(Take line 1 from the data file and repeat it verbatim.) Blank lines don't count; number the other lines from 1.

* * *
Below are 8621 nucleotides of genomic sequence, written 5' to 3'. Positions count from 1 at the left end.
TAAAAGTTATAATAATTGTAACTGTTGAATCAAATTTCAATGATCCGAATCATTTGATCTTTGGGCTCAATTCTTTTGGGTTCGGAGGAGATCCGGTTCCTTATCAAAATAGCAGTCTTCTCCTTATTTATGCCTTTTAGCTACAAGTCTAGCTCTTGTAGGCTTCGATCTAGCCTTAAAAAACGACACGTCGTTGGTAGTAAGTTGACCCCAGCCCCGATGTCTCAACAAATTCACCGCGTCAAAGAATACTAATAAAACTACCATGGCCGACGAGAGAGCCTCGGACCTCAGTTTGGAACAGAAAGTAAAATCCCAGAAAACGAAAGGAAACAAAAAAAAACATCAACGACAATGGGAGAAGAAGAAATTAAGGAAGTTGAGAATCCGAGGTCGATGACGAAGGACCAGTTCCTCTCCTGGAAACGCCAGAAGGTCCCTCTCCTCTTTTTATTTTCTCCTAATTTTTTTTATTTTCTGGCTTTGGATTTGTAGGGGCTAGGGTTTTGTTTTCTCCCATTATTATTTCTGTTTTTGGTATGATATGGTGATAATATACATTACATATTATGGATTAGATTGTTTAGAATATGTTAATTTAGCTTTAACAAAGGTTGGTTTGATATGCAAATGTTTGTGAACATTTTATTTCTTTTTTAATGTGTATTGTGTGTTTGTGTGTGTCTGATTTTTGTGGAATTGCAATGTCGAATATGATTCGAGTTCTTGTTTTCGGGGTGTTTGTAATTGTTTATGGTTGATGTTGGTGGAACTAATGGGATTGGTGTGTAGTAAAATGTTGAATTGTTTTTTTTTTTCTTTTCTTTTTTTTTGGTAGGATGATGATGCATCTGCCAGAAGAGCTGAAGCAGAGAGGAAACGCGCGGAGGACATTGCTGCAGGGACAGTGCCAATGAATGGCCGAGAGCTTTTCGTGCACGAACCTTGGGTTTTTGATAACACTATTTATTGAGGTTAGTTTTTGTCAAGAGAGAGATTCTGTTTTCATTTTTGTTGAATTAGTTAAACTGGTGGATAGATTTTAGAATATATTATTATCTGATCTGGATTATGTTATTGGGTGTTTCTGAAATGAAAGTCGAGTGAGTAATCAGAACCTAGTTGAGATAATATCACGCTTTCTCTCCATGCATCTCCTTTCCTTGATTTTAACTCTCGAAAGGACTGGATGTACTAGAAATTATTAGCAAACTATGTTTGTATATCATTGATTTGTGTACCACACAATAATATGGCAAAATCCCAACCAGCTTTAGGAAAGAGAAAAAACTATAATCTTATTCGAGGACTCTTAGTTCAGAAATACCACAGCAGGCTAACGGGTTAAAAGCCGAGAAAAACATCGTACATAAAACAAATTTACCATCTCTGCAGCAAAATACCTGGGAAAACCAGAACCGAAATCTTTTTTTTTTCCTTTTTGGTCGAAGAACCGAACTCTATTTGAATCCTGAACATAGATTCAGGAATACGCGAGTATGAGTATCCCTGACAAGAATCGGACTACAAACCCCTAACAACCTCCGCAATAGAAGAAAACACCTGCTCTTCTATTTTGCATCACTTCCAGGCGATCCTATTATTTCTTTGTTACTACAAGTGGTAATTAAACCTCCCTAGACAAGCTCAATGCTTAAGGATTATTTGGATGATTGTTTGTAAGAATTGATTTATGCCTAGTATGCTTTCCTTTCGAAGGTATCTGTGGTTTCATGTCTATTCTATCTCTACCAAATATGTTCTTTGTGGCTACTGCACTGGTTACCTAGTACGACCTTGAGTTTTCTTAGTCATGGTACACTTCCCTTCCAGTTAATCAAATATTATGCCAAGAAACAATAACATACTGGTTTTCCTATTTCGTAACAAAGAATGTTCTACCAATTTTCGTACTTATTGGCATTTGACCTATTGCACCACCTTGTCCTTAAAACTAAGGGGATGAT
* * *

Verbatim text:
Below are 8621 nucleotides of genomic sequence, written 5' to 3'. Positions count from 1 at the left end.